I was tempted to just ignore the newest massive waste of your and my hard-earned money. The U.S. government—beginning in the last three months of the George W. Bush (R) presidency and continuing apace under Barack Obama (D)—seems intent on throwing our dollars down the crapper into countless failed banks, manufacturing, and insurance firms in the face of broad, vocal public opposition. It is obvious that the government will continue to engage in these shenanigans until we throw the perpetrators—Republican and Democrat alike—out of office. The next Congressional election is just over 10 months away.

Regardless, I will at least mention that the federal government—which has already ‘invested’ well over $12.5 billion in failed lender GMAC—has just dumped another $3.8 billion into the company and is now its majority owner. I’m still trying to find the clause in the U.S. Constitution that authorizes federal ownership of banks, car companies, insurance companies, etc. Maybe it’s penciled into the margins (in Bush’s handwriting) on the copy down at the National Archives, right above where Obama penciled in a new federal authority to operate our health care system.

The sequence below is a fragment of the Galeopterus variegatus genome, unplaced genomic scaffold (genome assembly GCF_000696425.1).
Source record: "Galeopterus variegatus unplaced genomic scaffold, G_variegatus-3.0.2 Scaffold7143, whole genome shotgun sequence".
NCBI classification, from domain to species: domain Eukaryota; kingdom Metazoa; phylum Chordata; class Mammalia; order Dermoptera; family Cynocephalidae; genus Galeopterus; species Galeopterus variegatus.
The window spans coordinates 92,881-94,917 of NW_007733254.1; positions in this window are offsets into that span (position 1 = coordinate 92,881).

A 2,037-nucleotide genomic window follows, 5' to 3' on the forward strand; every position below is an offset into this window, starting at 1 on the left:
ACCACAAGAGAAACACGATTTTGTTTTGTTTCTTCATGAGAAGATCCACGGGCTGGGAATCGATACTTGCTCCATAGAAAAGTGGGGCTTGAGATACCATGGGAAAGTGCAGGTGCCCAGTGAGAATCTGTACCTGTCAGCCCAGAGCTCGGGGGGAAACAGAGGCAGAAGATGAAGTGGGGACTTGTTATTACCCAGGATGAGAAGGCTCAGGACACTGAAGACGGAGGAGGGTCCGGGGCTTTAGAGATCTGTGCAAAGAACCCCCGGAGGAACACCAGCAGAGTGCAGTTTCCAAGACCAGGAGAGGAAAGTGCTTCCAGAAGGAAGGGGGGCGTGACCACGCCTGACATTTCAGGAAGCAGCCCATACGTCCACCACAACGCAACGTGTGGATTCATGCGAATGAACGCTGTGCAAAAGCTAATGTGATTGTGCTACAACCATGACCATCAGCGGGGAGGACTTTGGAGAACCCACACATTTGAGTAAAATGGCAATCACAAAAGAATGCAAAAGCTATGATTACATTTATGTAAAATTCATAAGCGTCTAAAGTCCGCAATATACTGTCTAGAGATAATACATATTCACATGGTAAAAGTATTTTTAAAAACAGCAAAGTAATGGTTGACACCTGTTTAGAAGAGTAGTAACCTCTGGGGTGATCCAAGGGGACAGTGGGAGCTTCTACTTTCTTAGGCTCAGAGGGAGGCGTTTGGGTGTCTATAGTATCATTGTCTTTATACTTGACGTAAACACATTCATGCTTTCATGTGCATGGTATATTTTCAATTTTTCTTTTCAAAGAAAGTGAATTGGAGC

For those who aren’t familiar with GMAC, it was founded as General Motors Acceptance Corporation—a wholly-owned subsidiary of the now federally-owned General Motors (GM) car company. It also owns home lender Ditech.com, which you may remember from their annoying ads that graced our televisions for most of the last decade. In 2006 GM sold much of its interest in GMAC, and the company eventually ended up being majority-owned by Cerberus Capital Management. Cerberus was also the majority owner of Chrysler, which also got tons of your money to keep it afloat and then got sold off to Italian automaker Fiat.

As you might expect, the government has been silent on how it expects to recoup any of that $16,300,000,000.00+ you have unwillingly invested into a company that seems incapable of maintaining its solvency.

Scott Bradford has been building web sites and using them to say what he thinks since 1995, which tended to get him in trouble with power-tripping assistant principals at the time. He holds a bachelor’s degree in Public Administration from George Mason University, but has spent most of his career (so far) working on public- and private-sector web sites. He is not a member of any political party, and brands himself an ‘independent constitutional conservative.’ In addition to holding down a day job and blogging about challenging subjects like politics, religion, and technology, Scott is also a devout Catholic, gun-owner, bike rider, and music lover with a wife, two cats, and a dog.